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Classifying Solar System Objects: Is Pluto a Planet or Not?

Presentation #410.04 in the session “Education and Community Engagement”.

Published onOct 03, 2021
Classifying Solar System Objects: Is Pluto a Planet or Not?

For about 20 years, we have been conducting workshops for teachers and Girl Scout adult leaders. These workshops have covered topics ranging from the Solar System to constellations, stars, and galaxies. One of the overriding themes of these workshops has been how scientists look for patterns and attempt to group what they see into categories—planets, small Solar System bodies, moons, constellations, stars, etc. We have created many activities that build upon this theme that are age-level appropriate. One that we have emphasized in recent years is an outgrowth of the controversy around the reclassification of Pluto from a planet to a dwarf planet. Our inability to conduct face-to-face workshops has required us to look for innovative ways to present this and other topics. We emphasize that how scientists group Solar System objects, stars, etc., is influenced by what is important to them—there may be more than one “correct” answer. We will present in our poster how we are now carrying out this activity.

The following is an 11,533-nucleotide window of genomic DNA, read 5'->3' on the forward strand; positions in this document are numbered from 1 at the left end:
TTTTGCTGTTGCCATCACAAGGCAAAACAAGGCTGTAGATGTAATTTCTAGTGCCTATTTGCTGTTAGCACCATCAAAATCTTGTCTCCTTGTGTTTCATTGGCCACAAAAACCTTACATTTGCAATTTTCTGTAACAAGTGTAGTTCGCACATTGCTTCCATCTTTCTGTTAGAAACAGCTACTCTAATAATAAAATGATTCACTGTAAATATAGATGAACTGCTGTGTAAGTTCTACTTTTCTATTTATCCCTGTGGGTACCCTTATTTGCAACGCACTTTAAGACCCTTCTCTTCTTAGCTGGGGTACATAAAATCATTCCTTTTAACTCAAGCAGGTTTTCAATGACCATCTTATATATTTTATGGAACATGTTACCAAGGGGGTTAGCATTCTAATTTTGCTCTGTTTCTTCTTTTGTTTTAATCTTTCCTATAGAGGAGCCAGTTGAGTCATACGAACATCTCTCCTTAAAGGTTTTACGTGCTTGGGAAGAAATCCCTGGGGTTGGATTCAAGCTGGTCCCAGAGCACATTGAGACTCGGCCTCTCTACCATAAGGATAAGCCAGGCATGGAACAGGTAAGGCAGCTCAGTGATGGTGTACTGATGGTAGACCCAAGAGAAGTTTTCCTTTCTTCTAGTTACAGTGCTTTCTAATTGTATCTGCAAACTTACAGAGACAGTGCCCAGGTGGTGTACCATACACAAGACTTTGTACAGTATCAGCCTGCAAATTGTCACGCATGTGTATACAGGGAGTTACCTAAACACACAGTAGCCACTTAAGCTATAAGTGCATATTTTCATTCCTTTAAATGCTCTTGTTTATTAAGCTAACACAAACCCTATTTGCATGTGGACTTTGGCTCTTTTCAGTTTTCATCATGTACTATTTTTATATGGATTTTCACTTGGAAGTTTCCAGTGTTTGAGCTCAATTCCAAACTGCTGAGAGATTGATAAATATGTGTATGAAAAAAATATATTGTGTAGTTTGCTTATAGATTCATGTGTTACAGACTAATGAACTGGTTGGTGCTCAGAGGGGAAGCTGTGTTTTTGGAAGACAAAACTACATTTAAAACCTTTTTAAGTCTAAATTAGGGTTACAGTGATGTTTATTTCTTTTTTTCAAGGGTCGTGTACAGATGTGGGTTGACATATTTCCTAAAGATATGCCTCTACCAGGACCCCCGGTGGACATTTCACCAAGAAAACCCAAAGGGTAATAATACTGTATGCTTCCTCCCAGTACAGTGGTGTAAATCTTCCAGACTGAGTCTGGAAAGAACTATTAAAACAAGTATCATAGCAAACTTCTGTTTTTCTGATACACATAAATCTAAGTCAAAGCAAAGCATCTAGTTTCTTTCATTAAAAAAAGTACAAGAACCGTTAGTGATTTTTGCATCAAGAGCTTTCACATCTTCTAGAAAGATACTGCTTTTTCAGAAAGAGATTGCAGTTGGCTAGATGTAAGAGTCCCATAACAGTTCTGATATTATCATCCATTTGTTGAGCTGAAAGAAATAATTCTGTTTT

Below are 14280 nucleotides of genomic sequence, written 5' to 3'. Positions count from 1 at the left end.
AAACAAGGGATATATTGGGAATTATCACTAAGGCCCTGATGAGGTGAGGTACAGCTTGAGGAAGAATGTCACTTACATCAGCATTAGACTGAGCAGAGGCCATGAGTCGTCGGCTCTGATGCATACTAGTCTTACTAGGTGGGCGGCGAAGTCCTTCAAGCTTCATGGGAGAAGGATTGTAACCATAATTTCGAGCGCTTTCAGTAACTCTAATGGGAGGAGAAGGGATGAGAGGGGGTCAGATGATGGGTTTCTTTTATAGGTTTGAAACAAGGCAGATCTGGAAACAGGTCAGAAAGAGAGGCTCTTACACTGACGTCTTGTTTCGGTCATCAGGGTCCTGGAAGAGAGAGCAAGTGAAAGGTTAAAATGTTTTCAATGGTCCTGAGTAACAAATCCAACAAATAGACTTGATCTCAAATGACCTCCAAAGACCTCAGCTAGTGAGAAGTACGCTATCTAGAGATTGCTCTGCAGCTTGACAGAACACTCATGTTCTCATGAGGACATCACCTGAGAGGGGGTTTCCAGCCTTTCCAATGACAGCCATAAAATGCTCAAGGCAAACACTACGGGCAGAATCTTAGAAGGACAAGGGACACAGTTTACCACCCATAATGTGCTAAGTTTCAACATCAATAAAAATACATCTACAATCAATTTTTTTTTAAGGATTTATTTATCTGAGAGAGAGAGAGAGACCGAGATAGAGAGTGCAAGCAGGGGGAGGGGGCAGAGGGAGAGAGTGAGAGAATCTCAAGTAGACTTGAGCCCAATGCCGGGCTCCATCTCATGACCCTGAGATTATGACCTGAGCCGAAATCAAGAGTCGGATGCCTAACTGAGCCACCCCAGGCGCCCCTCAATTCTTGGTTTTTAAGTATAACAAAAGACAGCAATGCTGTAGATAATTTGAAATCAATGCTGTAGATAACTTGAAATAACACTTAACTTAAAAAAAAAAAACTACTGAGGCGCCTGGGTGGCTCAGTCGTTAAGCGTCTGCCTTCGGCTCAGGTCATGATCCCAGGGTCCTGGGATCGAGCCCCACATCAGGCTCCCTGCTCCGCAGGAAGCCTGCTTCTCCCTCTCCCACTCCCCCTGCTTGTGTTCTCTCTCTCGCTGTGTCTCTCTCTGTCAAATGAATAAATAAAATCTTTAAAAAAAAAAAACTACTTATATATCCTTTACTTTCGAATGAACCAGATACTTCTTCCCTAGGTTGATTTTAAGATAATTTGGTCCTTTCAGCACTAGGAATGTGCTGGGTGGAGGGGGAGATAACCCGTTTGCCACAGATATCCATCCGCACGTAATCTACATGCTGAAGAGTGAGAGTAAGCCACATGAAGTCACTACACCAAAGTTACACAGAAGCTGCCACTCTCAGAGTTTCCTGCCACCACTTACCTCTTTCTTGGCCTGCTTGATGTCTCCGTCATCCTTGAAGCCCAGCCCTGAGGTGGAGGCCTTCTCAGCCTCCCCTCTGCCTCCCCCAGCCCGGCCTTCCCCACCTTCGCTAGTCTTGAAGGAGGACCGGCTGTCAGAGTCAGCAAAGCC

Our ability to compare (same and different), find patterns, and categorize are some of the processes that help us bring order to the Universe, enabling us to apply our understanding more broadly. We first model how scientists classify groups of objects. We then tour the Solar System, modeling how this is applied to Solar System bodies. As a group, we attempt to answer these questions: How are planets, dwarf planets, asteroids, etc. classified? Do all objects in the same class have all the same properties? Do properties overlap classes? Does Solar System classification apply to extrasolar planetary systems? Participants are provided with examples of how our prior knowledge has helped us understand the physical processes on Solar System bodies and are given examples of objects that have been reclassified as we learn more about them. We provide examples of how objects we have visited have not fit into our prior expectations and how this has led to new fields of study. Examples include comet-like activity on asteroids and possible subsurface oceans on moons and dwarf planets. We provide participants with materials to carry out these activities with their students and Girl Scouts.

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